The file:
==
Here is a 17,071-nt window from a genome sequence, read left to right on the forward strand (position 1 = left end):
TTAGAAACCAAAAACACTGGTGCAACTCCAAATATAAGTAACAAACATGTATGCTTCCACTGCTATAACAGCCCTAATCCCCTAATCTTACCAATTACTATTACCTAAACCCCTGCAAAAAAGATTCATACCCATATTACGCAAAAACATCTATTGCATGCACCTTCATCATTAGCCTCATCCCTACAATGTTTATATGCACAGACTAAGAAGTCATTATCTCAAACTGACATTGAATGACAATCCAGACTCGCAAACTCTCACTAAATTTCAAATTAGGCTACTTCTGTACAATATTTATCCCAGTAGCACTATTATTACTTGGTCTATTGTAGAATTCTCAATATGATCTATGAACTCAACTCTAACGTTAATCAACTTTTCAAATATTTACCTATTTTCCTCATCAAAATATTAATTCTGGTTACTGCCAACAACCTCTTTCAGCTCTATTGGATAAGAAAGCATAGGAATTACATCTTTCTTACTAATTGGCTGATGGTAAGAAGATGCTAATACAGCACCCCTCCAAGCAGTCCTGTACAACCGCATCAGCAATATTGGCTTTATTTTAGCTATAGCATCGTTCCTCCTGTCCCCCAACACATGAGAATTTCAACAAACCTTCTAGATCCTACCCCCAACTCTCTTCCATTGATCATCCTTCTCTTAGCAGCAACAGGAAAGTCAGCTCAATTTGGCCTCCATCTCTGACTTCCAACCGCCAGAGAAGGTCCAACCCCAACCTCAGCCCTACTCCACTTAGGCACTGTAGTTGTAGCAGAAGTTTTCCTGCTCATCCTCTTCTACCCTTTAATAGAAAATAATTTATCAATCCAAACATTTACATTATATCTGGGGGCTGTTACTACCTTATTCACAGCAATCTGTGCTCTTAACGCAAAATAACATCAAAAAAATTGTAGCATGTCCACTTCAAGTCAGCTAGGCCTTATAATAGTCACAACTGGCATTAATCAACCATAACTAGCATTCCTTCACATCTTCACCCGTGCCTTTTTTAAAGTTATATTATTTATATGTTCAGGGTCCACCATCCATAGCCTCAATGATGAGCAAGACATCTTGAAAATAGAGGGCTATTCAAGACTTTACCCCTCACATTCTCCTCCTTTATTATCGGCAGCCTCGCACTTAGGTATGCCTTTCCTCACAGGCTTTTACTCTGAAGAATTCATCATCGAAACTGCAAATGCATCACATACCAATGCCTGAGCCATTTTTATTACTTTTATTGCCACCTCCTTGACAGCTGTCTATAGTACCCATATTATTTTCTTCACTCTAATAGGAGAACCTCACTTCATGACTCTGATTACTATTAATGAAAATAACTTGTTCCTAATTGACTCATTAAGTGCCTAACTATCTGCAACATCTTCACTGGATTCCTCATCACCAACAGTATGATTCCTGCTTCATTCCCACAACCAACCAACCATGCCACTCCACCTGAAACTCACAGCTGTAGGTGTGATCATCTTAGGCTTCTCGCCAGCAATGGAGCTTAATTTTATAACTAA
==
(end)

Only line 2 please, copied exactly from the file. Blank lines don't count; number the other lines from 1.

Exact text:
TTAGAAACCAAAAACACTGGTGCAACTCCAAATATAAGTAACAAACATGTATGCTTCCACTGCTATAACAGCCCTAATCCCCTAATCTTACCAATTACTATTACCTAAACCCCTGCAAAAAAGATTCATACCCATATTACGCAAAAACATCTATTGCATGCACCTTCATCATTAGCCTCATCCCTACAATGTTTATATGCACAGACTAAGAAGTCATTATCTCAAACTGACATTGAATGACAATCCAGACTCGCAAACTCTCACTAAATTTCAAATTAGGCTACTTCTGTACAATATTTATCCCAGTAGCACTATTATTACTTGGTCTATTGTAGAATTCTCAATATGATCTATGAACTCAACTCTAACGTTAATCAACTTTTCAAATATTTACCTATTTTCCTCATCAAAATATTAATTCTGGTTACTGCCAACAACCTCTTTCAGCTCTATTGGATAAGAAAGCATAGGAATTACATCTTTCTTACTAATTGGCTGATGGTAAGAAGATGCTAATACAGCACCCCTCCAAGCAGTCCTGTACAACCGCATCAGCAATATTGGCTTTATTTTAGCTATAGCATCGTTCCTCCTGTCCCCCAACACATGAGAATTTCAACAAACCTTCTAGATCCTACCCCCAACTCTCTTCCATTGATCATCCTTCTCTTAGCAGCAACAGGAAAGTCAGCTCAATTTGGCCTCCATCTCTGACTTCCAACCGCCAGAGAAGGTCCAACCCCAACCTCAGCCCTACTCCACTTAGGCACTGTAGTTGTAGCAGAAGTTTTCCTGCTCATCCTCTTCTACCCTTTAATAGAAAATAATTTATCAATCCAAACATTTACATTATATCTGGGGGCTGTTACTACCTTATTCACAGCAATCTGTGCTCTTAACGCAAAATAACATCAAAAAAATTGTAGCATGTCCACTTCAAGTCAGCTAGGCCTTATAATAGTCACAACTGGCATTAATCAACCATAACTAGCATTCCTTCACATCTTCACCCGTGCCTTTTTTAAAGTTATATTATTTATATGTTCAGGGTCCACCATCCATAGCCTCAATGATGAGCAAGACATCTTGAAAATAGAGGGCTATTCAAGACTTTACCCCTCACATTCTCCTCCTTTATTATCGGCAGCCTCGCACTTAGGTATGCCTTTCCTCACAGGCTTTTACTCTGAAGAATTCATCATCGAAACTGCAAATGCATCACATACCAATGCCTGAGCCATTTTTATTACTTTTATTGCCACCTCCTTGACAGCTGTCTATAGTACCCATATTATTTTCTTCACTCTAATAGGAGAACCTCACTTCATGACTCTGATTACTATTAATGAAAATAACTTGTTCCTAATTGACTCATTAAGTGCCTAACTATCTGCAACATCTTCACTGGATTCCTCATCACCAACAGTATGATTCCTGCTTCATTCCCACAACCAACCAACCATGCCACTCCACCTGAAACTCACAGCTGTAGGTGTGATCATCTTAGGCTTCTCGCCAGCAATGGAGCTTAATTTTATAACTAA